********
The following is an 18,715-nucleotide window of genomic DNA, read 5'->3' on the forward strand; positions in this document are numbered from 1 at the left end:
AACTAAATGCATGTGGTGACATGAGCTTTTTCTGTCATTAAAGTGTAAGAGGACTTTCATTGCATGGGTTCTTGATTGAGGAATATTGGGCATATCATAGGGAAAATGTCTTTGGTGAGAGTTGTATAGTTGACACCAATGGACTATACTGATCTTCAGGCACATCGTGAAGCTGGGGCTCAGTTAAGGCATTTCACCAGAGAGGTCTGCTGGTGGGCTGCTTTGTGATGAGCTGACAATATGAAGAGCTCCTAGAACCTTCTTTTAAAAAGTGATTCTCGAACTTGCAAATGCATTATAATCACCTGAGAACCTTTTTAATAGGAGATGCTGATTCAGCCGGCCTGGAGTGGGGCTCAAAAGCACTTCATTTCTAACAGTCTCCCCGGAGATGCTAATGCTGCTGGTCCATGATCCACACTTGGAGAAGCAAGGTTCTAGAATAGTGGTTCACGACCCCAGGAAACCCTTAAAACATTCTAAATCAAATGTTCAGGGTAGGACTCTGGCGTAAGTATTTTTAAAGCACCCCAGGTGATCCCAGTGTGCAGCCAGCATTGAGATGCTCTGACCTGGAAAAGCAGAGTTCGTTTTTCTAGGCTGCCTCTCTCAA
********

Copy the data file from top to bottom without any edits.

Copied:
The following is an 18,715-nucleotide window of genomic DNA, read 5'->3' on the forward strand; positions in this document are numbered from 1 at the left end:
AACTAAATGCATGTGGTGACATGAGCTTTTTCTGTCATTAAAGTGTAAGAGGACTTTCATTGCATGGGTTCTTGATTGAGGAATATTGGGCATATCATAGGGAAAATGTCTTTGGTGAGAGTTGTATAGTTGACACCAATGGACTATACTGATCTTCAGGCACATCGTGAAGCTGGGGCTCAGTTAAGGCATTTCACCAGAGAGGTCTGCTGGTGGGCTGCTTTGTGATGAGCTGACAATATGAAGAGCTCCTAGAACCTTCTTTTAAAAAGTGATTCTCGAACTTGCAAATGCATTATAATCACCTGAGAACCTTTTTAATAGGAGATGCTGATTCAGCCGGCCTGGAGTGGGGCTCAAAAGCACTTCATTTCTAACAGTCTCCCCGGAGATGCTAATGCTGCTGGTCCATGATCCACACTTGGAGAAGCAAGGTTCTAGAATAGTGGTTCACGACCCCAGGAAACCCTTAAAACATTCTAAATCAAATGTTCAGGGTAGGACTCTGGCGTAAGTATTTTTAAAGCACCCCAGGTGATCCCAGTGTGCAGCCAGCATTGAGATGCTCTGACCTGGAAAAGCAGAGTTCGTTTTTCTAGGCTGCCTCTCTCAA